In response to Thanks
The fatal conceit is never going away. Arguing in favor of “economic nationalism” in National Review, Darren J. Beattie writes:
A comprehensive cost-benefit analysis of economic-nationalist policies on trade and immigration, however, would take into account not only the higher prices consumers might face as a result of tariffs or immigration restrictions but also the higher unemployment and lower wages that would result from the absence of a given protectionist policy.
Such analysis would examine both the concentrated burden on those directly put out of work and the dispersed burden on taxpayers from the associated social and economic consequences of higher unemployment. A sober, undogmatic assessment along these lines would provide a more accurate picture of the winners and losers of various protectionist policies from the perspective of corporations, taxpayers, consumers, and workers in the affected industries.
That all sounds very sensible except for the fact that the kind of analysis Beattie suggests is impossible to conduct with any meaningful degree of precision.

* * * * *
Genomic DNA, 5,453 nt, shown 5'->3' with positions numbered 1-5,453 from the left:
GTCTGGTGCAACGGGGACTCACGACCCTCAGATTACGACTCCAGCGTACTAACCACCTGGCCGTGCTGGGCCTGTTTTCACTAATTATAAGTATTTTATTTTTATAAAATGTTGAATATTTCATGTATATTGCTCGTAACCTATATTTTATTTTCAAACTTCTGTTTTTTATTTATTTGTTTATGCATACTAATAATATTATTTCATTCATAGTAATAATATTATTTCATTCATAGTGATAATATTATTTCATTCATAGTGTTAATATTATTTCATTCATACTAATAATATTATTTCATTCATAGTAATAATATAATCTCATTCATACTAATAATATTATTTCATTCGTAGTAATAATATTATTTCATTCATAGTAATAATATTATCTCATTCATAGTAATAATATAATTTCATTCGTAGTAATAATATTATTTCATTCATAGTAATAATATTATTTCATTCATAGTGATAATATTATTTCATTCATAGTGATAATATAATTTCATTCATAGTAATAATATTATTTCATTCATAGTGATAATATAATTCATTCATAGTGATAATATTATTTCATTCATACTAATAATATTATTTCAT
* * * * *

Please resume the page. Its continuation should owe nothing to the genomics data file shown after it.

It is the old familiar dream of the central planner, an orrery economic universe in which things move in predictable and comprehensible patterns. That model of the economy has no relationship to reality. A million different things might become of any given laid-off steelworker; predicting what would happen to an entire industry’s work force (or even a small portion of it) in the absence of a certain protectionist policy is not economics — it is speculative fiction. For the most part, we do not have a very good record for predicting the effects of policies; trying to build a set of policies on an intellectual framework consisting of imagined counterfactuals will fail for the same reason that wage and price controls fail, agricultural-market management fails, and those highly targeted “investments” every president proposes in every State of the Union address fail: Human civilization is not an ant farm that can be viewed in cross-section and comprehended in total.
The real world is populated by politicians and lobbyists rather than philosopher-kings, but a government of philosopher-kings that tried to micromanage the economy in the way Beattie suggests would fail, just as all similar attempts at putting the economy under political discipline have failed. Right-wing central planning is as foolish as left-wing central planning.
It is neither un-sober nor dogmatic to point out that this kind of thing has been tried before. We ought to expect that repeating the error will mean repeating the results.